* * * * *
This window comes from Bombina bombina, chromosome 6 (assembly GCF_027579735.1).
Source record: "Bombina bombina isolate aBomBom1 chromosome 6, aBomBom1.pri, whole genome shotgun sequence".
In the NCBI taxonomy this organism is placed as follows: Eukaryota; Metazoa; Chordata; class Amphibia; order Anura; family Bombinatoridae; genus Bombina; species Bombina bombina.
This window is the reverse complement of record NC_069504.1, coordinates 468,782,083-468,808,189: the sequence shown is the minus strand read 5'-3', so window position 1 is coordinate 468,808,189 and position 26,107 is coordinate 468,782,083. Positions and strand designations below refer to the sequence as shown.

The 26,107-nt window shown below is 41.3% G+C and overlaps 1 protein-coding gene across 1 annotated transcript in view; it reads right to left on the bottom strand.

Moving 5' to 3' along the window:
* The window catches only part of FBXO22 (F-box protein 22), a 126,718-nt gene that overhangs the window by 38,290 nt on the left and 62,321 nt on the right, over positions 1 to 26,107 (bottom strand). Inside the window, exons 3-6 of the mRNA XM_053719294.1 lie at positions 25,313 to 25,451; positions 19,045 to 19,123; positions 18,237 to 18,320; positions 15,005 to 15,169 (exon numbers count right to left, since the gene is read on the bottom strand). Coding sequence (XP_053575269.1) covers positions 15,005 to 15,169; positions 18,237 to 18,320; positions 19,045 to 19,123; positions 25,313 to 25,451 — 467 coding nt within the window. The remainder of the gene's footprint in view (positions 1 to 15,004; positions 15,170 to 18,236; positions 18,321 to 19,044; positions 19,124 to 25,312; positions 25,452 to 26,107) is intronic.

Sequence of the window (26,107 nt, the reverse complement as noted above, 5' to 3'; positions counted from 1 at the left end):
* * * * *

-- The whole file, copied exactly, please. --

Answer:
This window comes from Bombina bombina, chromosome 6 (assembly GCF_027579735.1).
Source record: "Bombina bombina isolate aBomBom1 chromosome 6, aBomBom1.pri, whole genome shotgun sequence".
In the NCBI taxonomy this organism is placed as follows: Eukaryota; Metazoa; Chordata; class Amphibia; order Anura; family Bombinatoridae; genus Bombina; species Bombina bombina.
This window is the reverse complement of record NC_069504.1, coordinates 468,782,083-468,808,189: the sequence shown is the minus strand read 5'-3', so window position 1 is coordinate 468,808,189 and position 26,107 is coordinate 468,782,083. Positions and strand designations below refer to the sequence as shown.

The 26,107-nt window shown below is 41.3% G+C and overlaps 1 protein-coding gene across 1 annotated transcript in view; it reads right to left on the bottom strand.

Moving 5' to 3' along the window:
* The window catches only part of FBXO22 (F-box protein 22), a 126,718-nt gene that overhangs the window by 38,290 nt on the left and 62,321 nt on the right, over positions 1 to 26,107 (bottom strand). Inside the window, exons 3-6 of the mRNA XM_053719294.1 lie at positions 25,313 to 25,451; positions 19,045 to 19,123; positions 18,237 to 18,320; positions 15,005 to 15,169 (exon numbers count right to left, since the gene is read on the bottom strand). Coding sequence (XP_053575269.1) covers positions 15,005 to 15,169; positions 18,237 to 18,320; positions 19,045 to 19,123; positions 25,313 to 25,451 — 467 coding nt within the window. The remainder of the gene's footprint in view (positions 1 to 15,004; positions 15,170 to 18,236; positions 18,321 to 19,044; positions 19,124 to 25,312; positions 25,452 to 26,107) is intronic.

Sequence of the window (26,107 nt, the reverse complement as noted above, 5' to 3'; positions counted from 1 at the left end):